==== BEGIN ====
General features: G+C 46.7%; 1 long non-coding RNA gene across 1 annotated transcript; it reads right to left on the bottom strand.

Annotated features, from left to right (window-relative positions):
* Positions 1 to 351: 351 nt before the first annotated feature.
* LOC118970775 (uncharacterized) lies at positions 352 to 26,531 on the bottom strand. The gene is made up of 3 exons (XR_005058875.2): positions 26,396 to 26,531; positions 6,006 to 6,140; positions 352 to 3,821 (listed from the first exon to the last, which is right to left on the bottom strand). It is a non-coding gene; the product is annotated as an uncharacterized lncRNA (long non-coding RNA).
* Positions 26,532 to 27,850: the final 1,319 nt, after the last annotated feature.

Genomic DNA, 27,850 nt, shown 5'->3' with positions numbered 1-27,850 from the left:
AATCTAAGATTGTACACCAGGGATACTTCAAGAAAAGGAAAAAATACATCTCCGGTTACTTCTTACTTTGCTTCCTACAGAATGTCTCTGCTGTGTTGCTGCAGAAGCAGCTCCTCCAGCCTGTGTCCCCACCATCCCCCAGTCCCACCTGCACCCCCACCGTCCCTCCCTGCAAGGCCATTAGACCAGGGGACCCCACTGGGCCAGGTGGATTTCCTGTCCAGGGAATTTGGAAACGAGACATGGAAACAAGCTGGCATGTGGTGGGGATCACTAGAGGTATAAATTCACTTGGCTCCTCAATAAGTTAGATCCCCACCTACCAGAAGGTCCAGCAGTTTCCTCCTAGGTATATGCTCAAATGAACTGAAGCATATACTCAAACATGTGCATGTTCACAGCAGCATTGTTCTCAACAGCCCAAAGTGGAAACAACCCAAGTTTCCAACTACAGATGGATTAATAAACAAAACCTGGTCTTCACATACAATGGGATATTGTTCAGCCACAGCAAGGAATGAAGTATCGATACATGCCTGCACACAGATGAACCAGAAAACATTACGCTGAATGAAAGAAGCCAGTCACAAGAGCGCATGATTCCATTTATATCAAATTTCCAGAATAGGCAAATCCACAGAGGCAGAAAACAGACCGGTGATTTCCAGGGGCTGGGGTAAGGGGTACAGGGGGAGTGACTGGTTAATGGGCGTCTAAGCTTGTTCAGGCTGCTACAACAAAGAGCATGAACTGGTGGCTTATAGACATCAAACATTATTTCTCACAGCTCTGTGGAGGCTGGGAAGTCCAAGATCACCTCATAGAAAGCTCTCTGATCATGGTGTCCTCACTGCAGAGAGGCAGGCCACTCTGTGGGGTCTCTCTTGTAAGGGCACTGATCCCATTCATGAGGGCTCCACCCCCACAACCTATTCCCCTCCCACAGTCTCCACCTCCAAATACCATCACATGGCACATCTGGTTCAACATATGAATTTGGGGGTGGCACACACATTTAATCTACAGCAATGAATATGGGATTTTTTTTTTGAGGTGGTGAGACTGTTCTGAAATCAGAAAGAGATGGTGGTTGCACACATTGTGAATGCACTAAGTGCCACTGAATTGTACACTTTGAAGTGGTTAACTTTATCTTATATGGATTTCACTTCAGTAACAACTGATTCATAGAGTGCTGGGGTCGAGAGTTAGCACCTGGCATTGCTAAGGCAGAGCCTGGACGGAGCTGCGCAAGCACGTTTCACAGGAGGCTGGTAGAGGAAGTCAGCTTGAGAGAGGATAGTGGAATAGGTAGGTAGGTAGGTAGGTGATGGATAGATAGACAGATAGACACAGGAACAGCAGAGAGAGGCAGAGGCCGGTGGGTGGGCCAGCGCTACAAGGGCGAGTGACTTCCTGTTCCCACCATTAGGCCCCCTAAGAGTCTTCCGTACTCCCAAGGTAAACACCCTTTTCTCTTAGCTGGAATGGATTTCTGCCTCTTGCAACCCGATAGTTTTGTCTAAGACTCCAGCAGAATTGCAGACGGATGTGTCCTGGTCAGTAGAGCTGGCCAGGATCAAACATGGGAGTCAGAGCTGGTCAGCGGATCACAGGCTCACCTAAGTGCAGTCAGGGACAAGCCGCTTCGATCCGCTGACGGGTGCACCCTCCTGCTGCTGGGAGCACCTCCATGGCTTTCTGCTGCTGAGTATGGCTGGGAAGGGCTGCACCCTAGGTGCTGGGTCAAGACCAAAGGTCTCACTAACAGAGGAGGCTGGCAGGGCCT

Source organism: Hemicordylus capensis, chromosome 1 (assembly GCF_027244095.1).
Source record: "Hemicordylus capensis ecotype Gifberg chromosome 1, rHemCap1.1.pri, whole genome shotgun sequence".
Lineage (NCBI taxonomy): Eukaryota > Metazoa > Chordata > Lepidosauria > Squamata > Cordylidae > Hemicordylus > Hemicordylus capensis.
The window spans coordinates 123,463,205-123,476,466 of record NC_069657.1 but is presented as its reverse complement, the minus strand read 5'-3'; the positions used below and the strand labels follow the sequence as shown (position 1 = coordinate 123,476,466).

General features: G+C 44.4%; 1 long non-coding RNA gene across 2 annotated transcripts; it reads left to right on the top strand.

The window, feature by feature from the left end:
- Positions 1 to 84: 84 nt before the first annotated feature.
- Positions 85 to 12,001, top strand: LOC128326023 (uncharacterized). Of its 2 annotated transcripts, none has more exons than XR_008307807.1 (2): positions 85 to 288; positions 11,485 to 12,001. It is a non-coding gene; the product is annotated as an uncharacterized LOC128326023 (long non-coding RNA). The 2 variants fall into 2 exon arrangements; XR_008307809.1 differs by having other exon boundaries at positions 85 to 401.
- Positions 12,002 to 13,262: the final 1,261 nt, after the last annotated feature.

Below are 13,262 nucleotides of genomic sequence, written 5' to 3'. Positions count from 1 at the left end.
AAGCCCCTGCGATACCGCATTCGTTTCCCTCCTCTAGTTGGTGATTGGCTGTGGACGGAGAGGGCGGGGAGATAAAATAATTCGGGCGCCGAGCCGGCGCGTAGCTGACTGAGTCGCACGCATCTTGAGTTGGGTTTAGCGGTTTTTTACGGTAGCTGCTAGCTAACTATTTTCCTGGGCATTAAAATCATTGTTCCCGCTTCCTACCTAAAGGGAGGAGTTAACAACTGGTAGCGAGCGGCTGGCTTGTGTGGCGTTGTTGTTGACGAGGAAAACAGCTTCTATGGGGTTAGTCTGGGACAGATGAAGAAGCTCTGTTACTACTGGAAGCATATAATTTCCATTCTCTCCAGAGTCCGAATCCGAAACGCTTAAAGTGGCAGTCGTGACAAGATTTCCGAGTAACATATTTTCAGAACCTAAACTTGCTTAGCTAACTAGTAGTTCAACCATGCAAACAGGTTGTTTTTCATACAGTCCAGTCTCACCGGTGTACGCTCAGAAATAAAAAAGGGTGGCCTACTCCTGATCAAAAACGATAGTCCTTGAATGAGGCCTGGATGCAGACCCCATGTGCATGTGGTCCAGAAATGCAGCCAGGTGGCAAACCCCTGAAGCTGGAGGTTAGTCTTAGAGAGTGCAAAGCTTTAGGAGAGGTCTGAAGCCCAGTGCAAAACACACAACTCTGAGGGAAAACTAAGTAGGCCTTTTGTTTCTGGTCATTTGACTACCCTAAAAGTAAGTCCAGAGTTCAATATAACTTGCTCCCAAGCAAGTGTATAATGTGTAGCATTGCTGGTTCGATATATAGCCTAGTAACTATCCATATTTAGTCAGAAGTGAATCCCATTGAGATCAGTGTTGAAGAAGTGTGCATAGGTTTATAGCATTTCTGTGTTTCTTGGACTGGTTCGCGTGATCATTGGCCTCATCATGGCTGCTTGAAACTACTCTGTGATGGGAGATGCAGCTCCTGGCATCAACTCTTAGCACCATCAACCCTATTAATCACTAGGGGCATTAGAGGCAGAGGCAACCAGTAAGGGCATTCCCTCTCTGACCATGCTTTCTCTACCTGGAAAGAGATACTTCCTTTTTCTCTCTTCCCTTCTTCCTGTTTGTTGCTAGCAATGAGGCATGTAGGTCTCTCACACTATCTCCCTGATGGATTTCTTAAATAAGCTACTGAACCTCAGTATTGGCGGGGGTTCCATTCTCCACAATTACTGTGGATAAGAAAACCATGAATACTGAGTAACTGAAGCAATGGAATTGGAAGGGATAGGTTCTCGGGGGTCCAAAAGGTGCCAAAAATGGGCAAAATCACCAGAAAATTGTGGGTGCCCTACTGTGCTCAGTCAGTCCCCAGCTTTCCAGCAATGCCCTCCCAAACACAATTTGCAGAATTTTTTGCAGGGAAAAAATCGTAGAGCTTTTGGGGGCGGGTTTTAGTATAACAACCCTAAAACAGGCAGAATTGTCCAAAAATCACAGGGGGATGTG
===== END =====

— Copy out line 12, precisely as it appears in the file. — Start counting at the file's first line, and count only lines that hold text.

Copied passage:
General features: G+C 44.4%; 1 long non-coding RNA gene across 2 annotated transcripts; it reads left to right on the top strand.